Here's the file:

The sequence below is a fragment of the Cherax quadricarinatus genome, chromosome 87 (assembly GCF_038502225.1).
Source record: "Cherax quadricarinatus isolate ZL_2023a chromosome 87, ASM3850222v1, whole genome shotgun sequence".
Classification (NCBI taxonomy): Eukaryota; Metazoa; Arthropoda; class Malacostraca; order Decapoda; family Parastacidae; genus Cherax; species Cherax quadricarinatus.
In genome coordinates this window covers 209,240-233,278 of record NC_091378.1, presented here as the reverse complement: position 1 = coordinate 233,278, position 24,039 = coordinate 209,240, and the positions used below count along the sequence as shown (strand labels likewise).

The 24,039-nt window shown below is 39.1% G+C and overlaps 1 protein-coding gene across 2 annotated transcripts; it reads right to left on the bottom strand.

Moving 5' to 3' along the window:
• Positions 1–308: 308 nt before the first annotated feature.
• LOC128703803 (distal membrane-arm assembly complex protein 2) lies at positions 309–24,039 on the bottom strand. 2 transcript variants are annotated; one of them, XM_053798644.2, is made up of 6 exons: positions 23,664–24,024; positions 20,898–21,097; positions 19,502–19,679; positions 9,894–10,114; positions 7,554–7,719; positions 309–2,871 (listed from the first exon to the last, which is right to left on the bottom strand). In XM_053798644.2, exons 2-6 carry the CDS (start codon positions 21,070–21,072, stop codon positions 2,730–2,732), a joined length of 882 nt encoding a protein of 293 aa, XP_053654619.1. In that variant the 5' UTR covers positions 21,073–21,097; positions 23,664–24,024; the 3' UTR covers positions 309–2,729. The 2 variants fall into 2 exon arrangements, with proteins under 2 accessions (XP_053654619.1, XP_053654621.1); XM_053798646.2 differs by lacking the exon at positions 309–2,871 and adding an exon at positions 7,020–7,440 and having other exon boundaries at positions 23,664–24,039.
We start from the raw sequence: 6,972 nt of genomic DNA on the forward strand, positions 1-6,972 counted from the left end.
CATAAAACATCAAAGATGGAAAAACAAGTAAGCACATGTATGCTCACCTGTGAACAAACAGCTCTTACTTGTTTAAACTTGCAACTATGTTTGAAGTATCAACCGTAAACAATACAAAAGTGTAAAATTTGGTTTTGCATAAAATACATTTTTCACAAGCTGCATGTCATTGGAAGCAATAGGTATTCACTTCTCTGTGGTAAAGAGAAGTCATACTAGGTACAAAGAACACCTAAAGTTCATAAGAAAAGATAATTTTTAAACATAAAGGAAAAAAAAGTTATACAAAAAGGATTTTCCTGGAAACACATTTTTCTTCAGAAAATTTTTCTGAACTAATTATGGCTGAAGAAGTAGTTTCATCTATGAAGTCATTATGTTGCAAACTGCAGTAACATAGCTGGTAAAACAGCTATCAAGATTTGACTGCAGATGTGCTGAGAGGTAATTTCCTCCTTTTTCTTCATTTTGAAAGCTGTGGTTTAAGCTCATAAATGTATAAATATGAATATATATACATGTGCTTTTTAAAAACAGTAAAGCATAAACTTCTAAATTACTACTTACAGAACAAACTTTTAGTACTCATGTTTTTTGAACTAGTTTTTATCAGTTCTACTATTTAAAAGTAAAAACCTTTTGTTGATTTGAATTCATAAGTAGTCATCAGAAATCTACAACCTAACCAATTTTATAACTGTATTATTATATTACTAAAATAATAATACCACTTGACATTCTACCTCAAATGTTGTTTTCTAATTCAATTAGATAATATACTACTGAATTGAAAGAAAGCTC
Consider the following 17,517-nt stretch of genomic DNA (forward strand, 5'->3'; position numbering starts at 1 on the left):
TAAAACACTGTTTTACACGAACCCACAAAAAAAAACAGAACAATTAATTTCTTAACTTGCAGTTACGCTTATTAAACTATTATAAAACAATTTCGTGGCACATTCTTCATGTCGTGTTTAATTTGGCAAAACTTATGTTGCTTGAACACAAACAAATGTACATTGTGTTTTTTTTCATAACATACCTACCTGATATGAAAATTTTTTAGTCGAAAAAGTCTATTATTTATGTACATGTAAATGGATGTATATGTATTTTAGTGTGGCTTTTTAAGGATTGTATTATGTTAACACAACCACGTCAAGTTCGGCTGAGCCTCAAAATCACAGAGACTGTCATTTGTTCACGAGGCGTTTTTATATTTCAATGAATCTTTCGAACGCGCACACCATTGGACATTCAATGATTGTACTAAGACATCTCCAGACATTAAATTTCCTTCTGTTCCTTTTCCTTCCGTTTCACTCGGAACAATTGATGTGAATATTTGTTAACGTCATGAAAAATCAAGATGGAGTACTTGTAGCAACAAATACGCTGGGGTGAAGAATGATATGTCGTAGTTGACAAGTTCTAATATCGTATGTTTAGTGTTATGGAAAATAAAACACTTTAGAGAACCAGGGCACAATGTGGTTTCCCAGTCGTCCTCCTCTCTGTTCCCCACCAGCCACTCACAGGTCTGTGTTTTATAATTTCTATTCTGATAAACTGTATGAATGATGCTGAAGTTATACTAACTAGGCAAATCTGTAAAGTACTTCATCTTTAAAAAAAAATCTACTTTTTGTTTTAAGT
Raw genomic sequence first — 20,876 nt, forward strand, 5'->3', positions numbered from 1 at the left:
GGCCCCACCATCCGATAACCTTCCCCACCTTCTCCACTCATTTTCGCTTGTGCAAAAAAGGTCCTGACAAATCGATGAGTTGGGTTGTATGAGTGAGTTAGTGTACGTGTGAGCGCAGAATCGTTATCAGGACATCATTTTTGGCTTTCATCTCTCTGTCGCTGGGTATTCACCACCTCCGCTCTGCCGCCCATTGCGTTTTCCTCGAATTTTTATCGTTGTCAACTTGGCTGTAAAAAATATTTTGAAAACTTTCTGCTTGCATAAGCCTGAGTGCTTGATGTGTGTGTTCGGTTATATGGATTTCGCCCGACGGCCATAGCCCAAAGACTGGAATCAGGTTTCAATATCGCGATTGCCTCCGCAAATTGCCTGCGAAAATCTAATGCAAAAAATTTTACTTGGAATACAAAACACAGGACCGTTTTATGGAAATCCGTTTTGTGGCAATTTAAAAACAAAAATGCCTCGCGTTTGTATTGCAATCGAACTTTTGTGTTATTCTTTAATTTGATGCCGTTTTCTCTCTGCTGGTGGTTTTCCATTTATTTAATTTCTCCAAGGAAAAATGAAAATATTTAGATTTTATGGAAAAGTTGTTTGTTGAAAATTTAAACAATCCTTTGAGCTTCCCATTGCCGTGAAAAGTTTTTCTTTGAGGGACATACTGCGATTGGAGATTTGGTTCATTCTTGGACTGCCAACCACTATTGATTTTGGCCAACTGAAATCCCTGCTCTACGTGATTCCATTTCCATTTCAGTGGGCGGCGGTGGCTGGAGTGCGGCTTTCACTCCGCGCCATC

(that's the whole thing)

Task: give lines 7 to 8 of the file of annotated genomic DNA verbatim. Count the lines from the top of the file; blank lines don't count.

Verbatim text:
• Positions 1–308: 308 nt before the first annotated feature.
• LOC128703803 (distal membrane-arm assembly complex protein 2) lies at positions 309–24,039 on the bottom strand. 2 transcript variants are annotated; one of them, XM_053798644.2, is made up of 6 exons: positions 23,664–24,024; positions 20,898–21,097; positions 19,502–19,679; positions 9,894–10,114; positions 7,554–7,719; positions 309–2,871 (listed from the first exon to the last, which is right to left on the bottom strand). In XM_053798644.2, exons 2-6 carry the CDS (start codon positions 21,070–21,072, stop codon positions 2,730–2,732), a joined length of 882 nt encoding a protein of 293 aa, XP_053654619.1. In that variant the 5' UTR covers positions 21,073–21,097; positions 23,664–24,024; the 3' UTR covers positions 309–2,729. The 2 variants fall into 2 exon arrangements, with proteins under 2 accessions (XP_053654619.1, XP_053654621.1); XM_053798646.2 differs by lacking the exon at positions 309–2,871 and adding an exon at positions 7,020–7,440 and having other exon boundaries at positions 23,664–24,039.